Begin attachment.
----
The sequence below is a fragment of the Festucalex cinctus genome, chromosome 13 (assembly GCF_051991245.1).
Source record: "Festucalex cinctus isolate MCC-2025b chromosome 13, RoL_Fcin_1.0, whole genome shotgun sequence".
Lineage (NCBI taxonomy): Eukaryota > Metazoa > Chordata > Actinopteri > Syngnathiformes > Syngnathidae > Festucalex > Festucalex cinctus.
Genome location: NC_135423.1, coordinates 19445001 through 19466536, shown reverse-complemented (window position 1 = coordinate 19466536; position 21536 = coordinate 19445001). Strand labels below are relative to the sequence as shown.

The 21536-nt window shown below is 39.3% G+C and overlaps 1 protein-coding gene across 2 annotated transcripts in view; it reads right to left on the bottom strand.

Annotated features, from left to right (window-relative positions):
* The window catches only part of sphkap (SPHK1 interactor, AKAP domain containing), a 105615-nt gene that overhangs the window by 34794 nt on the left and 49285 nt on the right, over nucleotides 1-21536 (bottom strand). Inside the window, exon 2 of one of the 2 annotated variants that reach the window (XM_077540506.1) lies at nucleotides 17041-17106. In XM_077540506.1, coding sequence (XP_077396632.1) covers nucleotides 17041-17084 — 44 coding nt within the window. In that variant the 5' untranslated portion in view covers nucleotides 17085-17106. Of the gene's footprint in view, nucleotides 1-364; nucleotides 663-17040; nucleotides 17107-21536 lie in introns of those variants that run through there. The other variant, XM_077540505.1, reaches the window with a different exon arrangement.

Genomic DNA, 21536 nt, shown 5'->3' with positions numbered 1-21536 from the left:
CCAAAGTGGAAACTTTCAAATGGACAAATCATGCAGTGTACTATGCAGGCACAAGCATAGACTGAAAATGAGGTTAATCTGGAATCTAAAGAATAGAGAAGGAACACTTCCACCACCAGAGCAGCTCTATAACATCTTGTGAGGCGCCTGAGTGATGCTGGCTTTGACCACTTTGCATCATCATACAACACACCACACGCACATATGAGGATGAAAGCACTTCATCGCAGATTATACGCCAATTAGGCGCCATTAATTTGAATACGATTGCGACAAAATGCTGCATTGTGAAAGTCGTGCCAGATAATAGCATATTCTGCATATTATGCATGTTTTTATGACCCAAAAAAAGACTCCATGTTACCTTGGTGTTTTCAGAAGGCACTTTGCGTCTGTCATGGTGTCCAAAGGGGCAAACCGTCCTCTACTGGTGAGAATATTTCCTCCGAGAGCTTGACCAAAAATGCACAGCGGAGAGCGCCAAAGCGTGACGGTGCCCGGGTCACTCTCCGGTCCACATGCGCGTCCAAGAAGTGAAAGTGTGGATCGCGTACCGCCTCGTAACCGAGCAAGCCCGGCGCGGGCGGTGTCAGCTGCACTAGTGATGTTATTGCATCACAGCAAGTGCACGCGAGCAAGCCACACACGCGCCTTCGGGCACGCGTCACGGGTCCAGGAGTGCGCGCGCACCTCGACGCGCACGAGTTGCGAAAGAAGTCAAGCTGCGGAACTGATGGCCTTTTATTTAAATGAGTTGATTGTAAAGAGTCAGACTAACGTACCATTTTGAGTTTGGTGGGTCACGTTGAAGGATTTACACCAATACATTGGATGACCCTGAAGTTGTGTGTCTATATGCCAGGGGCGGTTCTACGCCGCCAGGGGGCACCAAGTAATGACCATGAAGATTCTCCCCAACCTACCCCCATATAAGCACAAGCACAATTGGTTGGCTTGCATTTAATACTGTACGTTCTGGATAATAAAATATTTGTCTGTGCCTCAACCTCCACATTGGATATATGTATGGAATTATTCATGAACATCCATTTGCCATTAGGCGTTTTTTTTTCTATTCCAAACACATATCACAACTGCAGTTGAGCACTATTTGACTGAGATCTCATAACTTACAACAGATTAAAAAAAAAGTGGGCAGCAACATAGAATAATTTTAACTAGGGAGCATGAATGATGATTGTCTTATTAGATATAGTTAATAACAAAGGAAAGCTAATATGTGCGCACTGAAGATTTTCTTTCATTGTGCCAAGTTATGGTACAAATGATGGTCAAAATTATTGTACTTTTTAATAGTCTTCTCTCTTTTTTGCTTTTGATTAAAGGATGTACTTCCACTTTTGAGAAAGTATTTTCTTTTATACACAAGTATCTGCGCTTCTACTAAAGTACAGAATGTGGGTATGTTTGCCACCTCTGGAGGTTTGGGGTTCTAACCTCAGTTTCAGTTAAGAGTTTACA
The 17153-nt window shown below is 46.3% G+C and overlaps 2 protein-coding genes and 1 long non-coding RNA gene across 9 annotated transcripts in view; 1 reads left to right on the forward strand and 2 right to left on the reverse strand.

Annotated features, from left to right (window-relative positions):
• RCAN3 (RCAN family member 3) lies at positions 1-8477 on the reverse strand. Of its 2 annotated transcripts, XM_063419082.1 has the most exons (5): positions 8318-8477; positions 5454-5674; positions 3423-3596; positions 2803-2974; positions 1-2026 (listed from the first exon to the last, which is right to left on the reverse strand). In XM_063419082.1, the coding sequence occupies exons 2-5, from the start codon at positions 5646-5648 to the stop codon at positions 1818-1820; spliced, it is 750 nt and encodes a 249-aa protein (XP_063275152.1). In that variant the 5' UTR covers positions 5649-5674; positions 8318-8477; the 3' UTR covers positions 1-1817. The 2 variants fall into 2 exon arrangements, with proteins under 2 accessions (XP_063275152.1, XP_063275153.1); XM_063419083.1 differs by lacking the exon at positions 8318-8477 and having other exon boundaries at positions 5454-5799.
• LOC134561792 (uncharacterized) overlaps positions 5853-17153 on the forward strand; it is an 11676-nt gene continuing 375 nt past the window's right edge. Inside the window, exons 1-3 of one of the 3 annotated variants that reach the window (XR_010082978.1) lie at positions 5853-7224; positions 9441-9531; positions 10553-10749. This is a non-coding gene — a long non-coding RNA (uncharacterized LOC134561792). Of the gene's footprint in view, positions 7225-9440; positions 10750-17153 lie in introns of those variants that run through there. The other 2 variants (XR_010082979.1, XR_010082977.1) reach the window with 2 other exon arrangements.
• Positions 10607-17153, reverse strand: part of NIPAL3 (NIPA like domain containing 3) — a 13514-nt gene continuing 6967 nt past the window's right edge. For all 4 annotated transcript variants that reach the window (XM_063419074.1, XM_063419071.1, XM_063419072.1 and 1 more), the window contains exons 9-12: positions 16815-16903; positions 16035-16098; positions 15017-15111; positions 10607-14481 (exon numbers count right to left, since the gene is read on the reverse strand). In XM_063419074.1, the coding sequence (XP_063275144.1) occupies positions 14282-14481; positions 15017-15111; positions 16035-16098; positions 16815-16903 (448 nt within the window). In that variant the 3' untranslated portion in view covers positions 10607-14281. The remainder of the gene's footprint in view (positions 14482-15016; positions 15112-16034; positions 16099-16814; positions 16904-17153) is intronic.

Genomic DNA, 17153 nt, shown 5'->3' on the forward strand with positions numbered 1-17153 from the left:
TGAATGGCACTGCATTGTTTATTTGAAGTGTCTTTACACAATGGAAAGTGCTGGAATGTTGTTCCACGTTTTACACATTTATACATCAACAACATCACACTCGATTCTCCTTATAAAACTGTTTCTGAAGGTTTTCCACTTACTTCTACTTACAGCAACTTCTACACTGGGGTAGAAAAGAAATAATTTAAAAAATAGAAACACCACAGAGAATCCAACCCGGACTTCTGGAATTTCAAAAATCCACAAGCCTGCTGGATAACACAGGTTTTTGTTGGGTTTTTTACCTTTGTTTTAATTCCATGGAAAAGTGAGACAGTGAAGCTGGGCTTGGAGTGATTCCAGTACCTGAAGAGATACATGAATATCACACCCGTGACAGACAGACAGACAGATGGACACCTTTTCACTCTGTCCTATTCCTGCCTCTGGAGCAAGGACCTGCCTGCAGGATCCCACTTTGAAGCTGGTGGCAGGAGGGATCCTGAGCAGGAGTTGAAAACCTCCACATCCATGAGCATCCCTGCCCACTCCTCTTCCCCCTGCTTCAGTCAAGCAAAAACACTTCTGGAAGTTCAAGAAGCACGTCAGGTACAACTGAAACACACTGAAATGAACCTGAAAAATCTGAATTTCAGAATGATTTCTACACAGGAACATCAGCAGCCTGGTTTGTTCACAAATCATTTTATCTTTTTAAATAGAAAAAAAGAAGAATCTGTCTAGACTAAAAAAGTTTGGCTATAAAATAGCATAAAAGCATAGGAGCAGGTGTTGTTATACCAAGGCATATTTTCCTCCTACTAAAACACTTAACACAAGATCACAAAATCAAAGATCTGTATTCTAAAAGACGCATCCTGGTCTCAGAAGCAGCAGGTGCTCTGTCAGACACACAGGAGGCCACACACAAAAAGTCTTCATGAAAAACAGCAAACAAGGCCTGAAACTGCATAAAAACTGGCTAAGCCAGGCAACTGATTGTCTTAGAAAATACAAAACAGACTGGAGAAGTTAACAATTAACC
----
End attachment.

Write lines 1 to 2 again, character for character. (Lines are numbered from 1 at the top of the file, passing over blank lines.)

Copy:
The sequence below is a fragment of the Festucalex cinctus genome, chromosome 13 (assembly GCF_051991245.1).
Source record: "Festucalex cinctus isolate MCC-2025b chromosome 13, RoL_Fcin_1.0, whole genome shotgun sequence".